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Sources And Kinds Of Problems

  1. Sources and Types of Research Problems
  2. Sources And Kinds Of Problems
  3. Sources And Kinds Of Problems 2
  4. Theories
  5. Applying theories
  6. Theories 2
  7. How To Distinguish A Good Topic From A Bad One
  8. Feasible methodology

There certainly is no shortage of worthy research problems if you know how to hunt. Perhaps the best way to generate problems is to cultivate the habit of critical reading and listening. This means constantly bringing questions to mind while you are poring over books and journals and while you witness lectures and discussions. The sorts of questions you pose identify the kinds of problems to investigate. Beyond critical reading and listening, a further source of topics is that of problems met on the job, either on your own job or someone else's. In order to illustrate how such search strategies work, the following examples demonstrate specific ways of using critical reading/listening and on-the-job problems for discovering suitable topics.

Critical Reading and Listening

Questions you ask about what you read or hear can concern (a) the significance or focus of an author's research topic, (b) the applicability of an author's results to other populations, times, or places, (c) a researcher's methods of collecting information, (d) ways data have been classified, (e) an author's theory of what causes events to occur as they do, (f) applications of theories, or (g) some combination of several of these matters.

Topic significance or focus

An article you read or a lecture you attend may make you wonder: "Isn't that just trivia"Who would ever take that seriously"What's the importance of studying such stuff"" But can you then think of some way the topic could be recast to render it worth investigating"If so, you've generated a potential research topic.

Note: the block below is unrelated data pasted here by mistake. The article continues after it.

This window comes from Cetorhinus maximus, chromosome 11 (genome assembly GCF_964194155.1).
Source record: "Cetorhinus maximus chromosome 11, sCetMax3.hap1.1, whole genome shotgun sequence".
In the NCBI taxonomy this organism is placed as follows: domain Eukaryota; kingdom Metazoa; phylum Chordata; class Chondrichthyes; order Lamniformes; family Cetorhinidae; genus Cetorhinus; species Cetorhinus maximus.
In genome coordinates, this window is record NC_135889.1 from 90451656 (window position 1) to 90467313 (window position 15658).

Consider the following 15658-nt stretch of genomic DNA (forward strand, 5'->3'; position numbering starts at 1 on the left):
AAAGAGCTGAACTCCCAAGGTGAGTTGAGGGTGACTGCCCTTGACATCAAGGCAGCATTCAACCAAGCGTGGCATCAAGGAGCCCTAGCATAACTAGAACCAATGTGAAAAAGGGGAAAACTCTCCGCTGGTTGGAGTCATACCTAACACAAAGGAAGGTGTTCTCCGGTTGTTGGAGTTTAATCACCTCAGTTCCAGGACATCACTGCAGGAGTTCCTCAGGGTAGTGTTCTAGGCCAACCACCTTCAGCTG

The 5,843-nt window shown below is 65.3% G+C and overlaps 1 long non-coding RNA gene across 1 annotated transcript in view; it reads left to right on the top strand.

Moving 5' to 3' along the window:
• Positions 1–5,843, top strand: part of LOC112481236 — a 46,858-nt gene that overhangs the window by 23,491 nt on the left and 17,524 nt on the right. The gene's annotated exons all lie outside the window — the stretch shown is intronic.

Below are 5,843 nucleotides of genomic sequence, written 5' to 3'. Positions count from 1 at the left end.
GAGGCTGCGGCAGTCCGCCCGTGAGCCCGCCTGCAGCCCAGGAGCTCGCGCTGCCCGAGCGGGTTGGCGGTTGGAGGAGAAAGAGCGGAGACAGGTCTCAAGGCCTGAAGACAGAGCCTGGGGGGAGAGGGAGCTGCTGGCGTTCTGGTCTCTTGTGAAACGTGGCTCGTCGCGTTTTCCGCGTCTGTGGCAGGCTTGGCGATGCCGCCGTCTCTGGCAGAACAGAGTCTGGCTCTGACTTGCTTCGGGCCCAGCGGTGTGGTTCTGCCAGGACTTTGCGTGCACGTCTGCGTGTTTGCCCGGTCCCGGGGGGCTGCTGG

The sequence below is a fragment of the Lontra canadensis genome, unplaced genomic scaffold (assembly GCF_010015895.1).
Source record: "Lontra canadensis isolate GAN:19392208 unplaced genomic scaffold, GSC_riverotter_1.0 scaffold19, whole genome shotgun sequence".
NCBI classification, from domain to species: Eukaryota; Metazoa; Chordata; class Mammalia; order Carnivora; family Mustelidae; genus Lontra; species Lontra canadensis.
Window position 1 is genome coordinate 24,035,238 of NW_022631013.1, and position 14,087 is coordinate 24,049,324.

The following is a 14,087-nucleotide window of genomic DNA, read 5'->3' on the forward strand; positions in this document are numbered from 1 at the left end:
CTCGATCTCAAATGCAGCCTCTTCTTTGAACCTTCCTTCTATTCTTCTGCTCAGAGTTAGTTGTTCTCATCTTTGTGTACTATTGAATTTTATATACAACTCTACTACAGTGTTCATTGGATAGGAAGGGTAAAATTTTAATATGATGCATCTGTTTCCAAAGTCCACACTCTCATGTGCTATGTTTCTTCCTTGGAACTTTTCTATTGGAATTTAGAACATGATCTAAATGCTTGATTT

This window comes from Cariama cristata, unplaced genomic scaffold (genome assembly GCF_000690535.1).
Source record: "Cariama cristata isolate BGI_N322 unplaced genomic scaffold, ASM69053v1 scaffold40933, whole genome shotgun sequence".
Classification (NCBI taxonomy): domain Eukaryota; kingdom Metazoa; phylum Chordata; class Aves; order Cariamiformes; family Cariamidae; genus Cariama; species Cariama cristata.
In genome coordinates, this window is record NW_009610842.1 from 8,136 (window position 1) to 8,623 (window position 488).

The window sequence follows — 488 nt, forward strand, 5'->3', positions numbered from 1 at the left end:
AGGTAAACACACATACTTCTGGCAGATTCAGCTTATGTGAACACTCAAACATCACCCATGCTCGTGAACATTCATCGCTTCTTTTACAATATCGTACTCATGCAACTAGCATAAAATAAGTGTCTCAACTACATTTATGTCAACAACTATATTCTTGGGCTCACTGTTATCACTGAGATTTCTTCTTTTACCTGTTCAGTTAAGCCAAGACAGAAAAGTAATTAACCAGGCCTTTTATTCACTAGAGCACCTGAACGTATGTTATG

Results applicability

In all research, the information an investigator collects encompasses only a limited number of people, objects, activities, or events. For instance, a case study may focus on a single mentally gifted girl in Bavaria. A questionnaire survey may involve responses from 1,022 Labor Party members in Liverpool, England. An ethnographic investigation may focus on family structure in two Central American Mayan villages. An achievement-testing program may in- volve 37,000 students from schools in Hong Kong, Singapore, South Korea, and Taiwan. A historical account may trace the evolution of weaponry in Europe during the period 1700-1900.

Sometimes researchers are content to restrict their summaries and interpretations to only those people, institutions, and events they have directly studied. But authors frequently view such people and events as representatives of a broader class of phenomena, so the conclusions drawn from this sample are cast as generalizations applying to other phenomena that were not directly investigated–to other gifted children, to other Labor Party members, to other Indian villages, to other Asian students, or to other nations' weaponry during other time periods. Consequently, when you read such studies, you may wonder whether conclusions reached in a given context actually hold true for other places and times than those directly investigated. You may, therefore, choose to devise a replication study, adopting the same methods of gathering information that were used in the original investigation but applying those methods to a different sampling of people, institutions, or events. In doing so, you are conducting comparative research, identifying the likenesses and differences between the results of the original study and your own.

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